5. ^ "Mud slinging makes for dirty race". Retrieved November 4, 2009. 
  6. ^ Rising Stars 40 Under 40: Dan Halloran, City & State, September 28, 2010.
  7. ^ "New York City Council Committees". Legistar.council.nyc.gov. Retrieved August 23, 2010. 
  8. ^ a b c "A Pagan Republican comes out of the Broom Closet". Retrieved November 4, 2009. 
  9. ^ "'Drill, Baby, Drill'". Video.foxnews.com. Retrieved August 23, 2010. 
  10. ^ Katz, Celeste (2010-04-02). "Halloran's Profile". New York: Nydailynews.com. Retrieved August 23, 2010. 
  11. ^ City Hall News report on Halloran
  12. ^ Chris Bragg (2010-05-18). "Halloran Out For Possible Ackerman Challenge". Cityhallnews.com. Retrieved August 23, 2010. 
  13. ^ Memorial Lt. Vincent Gerard Halloran
  14. ^ National Review report on Halloran's opposition to the Cordoba House
  15. ^ Halloran comments regarding opposition to Cordoba House [1]
  16. ^ Buettner, Russ; William K. Rashbaum (January 26, 2011). "Evidence Is Elusive on Charge of a Blizzard Slowdown". The New York Times. p. A1. Retrieved January 27, 2011. 
  17. ^ a b c Rafferty, Brian M. "Pagan 'King' Has Council GOP Nod". Queens Tribune. Retrieved November 4, 2009. 
  18. ^ "'Heathen' Halloran Captures Council Seat". Retrieved November 4, 2009. 
  19. ^ Orsini, Jessica. "Interview With Openly Pagan Elected Official", The Witches' Voice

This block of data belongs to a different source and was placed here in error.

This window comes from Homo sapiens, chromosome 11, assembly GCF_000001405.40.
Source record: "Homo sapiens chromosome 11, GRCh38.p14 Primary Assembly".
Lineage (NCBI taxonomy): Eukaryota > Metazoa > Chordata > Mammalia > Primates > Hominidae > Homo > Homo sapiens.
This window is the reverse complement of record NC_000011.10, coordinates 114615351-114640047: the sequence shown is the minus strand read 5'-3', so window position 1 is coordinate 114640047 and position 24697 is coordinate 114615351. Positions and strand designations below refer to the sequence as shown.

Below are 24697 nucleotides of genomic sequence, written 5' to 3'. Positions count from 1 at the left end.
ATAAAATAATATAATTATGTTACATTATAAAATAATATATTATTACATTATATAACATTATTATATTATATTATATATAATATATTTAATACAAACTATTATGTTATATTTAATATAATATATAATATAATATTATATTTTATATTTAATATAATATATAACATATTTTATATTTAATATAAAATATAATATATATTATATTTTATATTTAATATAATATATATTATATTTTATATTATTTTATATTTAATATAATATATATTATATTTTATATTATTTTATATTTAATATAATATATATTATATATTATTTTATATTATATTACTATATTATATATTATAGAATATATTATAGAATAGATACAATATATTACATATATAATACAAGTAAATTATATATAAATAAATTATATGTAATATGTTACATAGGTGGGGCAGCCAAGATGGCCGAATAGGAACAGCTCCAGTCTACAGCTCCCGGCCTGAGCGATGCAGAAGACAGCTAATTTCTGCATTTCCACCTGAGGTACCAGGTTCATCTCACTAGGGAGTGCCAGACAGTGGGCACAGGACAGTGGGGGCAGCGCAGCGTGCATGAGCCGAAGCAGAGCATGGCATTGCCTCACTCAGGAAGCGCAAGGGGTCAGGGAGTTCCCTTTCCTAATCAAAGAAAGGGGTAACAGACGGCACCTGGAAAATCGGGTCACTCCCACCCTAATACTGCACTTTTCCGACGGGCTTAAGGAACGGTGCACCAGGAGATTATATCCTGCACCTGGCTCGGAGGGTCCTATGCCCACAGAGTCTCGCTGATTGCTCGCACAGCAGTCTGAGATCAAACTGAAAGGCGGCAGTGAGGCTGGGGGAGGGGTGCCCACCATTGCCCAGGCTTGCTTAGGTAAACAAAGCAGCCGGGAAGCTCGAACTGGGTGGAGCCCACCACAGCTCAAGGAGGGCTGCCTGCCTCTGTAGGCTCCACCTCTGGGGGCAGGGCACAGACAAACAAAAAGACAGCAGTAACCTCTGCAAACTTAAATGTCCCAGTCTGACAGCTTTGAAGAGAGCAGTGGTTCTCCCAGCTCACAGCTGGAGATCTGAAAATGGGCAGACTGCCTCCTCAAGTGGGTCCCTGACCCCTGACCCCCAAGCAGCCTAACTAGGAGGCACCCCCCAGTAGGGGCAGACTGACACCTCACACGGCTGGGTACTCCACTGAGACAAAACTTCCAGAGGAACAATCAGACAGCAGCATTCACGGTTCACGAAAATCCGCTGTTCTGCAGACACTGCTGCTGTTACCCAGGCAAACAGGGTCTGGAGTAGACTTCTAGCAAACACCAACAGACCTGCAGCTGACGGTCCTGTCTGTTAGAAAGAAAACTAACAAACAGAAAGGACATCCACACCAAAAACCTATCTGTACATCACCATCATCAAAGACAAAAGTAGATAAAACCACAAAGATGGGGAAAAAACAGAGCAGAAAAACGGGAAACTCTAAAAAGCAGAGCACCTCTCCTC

20. ^ "Pagans say they're nothing to be afraid of". Retrieved November 4, 2009. 
  21. ^ a b Thrasher, Steven. "Odin Himself Might Have Had A Hard Time Predicting Dan Halloran's Strange Career On New York's City Council". The Village Voice. Retrieved December 10, 2011. 
  22. ^ NY1 coverage of Halloran
  23. ^ "Libertarian Republican". libertarianrepublican.net. Retrieved October 30, 2014. 
  24. ^ Staff (2013-04-02). "Manhattan U.S. Attorney And FBI Assistant Director-In-Charge Announce Federal Corruption Charges Against New York State Senator Malcolm Smith And New York City Council Member Daniel Halloran" (Press release). United States Department of Justice, US Attorney's Office for the Southern District of New York. Retrieved April 2, 2013. 
  25. ^ Signed complaint (pdf)
  26. ^ Michael Wislon; William K. Rashbaum (April 2, 2013). "Lawmakers in New York Tied to Bribery Plot in Mayor Race". New York Times. p. A1. 
  27. ^ Michael Wilson; William K. Rashbaum (April 2, 2013). "Lawmakers in New York Tied to Bribery Plot in Mayor Race". New York Times. p. A1. 
  28. ^ Marc Santora (July 29, 2014). "Ex-New York Councilman Is Convicted in Corruption Case". New York Times. 
  29. ^ John Riley (July 29, 2014). "Dan Halloran, former NYC councilman, convicted of bribery". Newsday. 
  30. ^ "Former City Councilman Dan Halloran sentenced to 10 years in prison", New York Daily News, March 4, 2015.

External links[edit]

Political offices
Preceded by
Tony Avella
New York City Council District 19